Wax Paper Turns
July 19, 2000
Agricultural Research Service scientists
have developed an inexpensive way to use a corn protein called zein to make a
biodegradable coating as a replacement for wax on paper.
Wax paper and other wax-coated packaging is made with waxes from refined
petroleum-based products. The food industry is a major user of wax packaging
material. Currently, this paper and cardboard isnt recycled, because the
wax coating cannot be cleanly separated from these materials.
While looking for ways to reduce the cost of producing ethanol from corn,
researchers with the Engineering Science
Research Unit at the ARS Eastern Regional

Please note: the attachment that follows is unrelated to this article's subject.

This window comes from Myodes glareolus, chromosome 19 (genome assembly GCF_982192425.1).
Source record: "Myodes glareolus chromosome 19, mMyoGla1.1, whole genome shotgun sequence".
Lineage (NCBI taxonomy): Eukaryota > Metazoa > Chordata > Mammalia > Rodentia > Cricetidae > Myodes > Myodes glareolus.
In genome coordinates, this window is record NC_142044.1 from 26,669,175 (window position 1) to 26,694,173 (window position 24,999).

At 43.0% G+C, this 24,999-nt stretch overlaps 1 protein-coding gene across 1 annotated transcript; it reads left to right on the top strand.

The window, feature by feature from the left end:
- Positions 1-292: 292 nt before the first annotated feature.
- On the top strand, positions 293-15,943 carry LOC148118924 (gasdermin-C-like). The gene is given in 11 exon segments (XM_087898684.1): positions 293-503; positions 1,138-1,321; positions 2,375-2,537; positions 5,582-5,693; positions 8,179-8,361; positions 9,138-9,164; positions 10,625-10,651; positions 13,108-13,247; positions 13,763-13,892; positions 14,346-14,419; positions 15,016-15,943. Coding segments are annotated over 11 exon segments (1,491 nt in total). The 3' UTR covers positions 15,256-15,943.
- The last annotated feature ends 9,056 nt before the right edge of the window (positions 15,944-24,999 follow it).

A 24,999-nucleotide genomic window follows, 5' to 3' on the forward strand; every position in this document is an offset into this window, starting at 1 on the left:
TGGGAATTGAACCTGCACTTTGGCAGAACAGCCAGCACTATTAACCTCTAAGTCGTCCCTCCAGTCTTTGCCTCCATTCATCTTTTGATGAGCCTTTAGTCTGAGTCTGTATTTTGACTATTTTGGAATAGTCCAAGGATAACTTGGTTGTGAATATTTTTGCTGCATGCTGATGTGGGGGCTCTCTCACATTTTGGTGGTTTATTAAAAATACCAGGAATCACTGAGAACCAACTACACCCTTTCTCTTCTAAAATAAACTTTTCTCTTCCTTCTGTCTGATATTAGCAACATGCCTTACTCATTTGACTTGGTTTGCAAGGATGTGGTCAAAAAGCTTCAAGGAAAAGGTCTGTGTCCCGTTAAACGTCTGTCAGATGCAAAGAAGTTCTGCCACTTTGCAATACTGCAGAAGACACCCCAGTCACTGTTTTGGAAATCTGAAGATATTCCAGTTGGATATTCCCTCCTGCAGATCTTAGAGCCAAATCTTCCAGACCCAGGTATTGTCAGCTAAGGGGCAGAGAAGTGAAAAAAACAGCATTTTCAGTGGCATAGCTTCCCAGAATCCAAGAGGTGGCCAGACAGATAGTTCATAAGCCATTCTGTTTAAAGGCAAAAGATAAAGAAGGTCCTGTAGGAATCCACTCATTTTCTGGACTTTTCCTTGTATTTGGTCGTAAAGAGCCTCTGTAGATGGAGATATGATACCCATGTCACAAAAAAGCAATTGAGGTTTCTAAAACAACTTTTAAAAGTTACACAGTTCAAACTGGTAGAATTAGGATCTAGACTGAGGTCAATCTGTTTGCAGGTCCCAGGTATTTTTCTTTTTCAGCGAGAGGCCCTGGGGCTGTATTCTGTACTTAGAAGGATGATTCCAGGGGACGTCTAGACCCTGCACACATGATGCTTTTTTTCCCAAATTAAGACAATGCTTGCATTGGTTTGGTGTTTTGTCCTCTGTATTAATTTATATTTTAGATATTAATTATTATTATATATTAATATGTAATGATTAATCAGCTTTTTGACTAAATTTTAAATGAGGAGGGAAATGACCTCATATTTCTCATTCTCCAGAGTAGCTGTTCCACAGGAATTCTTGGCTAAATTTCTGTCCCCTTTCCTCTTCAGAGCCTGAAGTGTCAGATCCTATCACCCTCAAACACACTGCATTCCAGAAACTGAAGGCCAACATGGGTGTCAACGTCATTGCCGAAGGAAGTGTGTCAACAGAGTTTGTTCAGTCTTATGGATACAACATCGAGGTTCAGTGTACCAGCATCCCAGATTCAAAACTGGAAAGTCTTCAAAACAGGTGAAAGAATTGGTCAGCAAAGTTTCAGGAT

Research (ERRC) Center, Wyndmoor, Pa., isolated a zein-lipid mixture from
ground corn. This mixture can easily be applied to paper, and has good
grease resistance and water barrier properties.
Zein is a protein found in the corn kernel. Unlike other corn proteins that
dissolve in water, zein repels water, making it an ideal coating for packaging
materials. Corn contains about 7-10 percent protein, and about 50 percent of
those proteins are zein. The estimated cost of extracting zein-lipid mixtures
from ground corn by the process developed at ERRC is about $1-2 per pound.
This technology can be used on any packaging material that requires water
proofing, such as boxes for perishable fruits, vegetables and fish.
ARS technology offers an alternative, environmentally friendly coating
for food packaging materials. It also provides an opportunity to strengthen the
agricultural production of corn.
ARS is the U.S. Department of
Agricultures chief research agency.
Scientific contact: Nicholas Parris, Engineering Science Research
Unit, ARS Eastern Regional Research Center, Wyndmoor, Pa., phone (215)
233-6453, fax (215) 233-6795, email@example.com.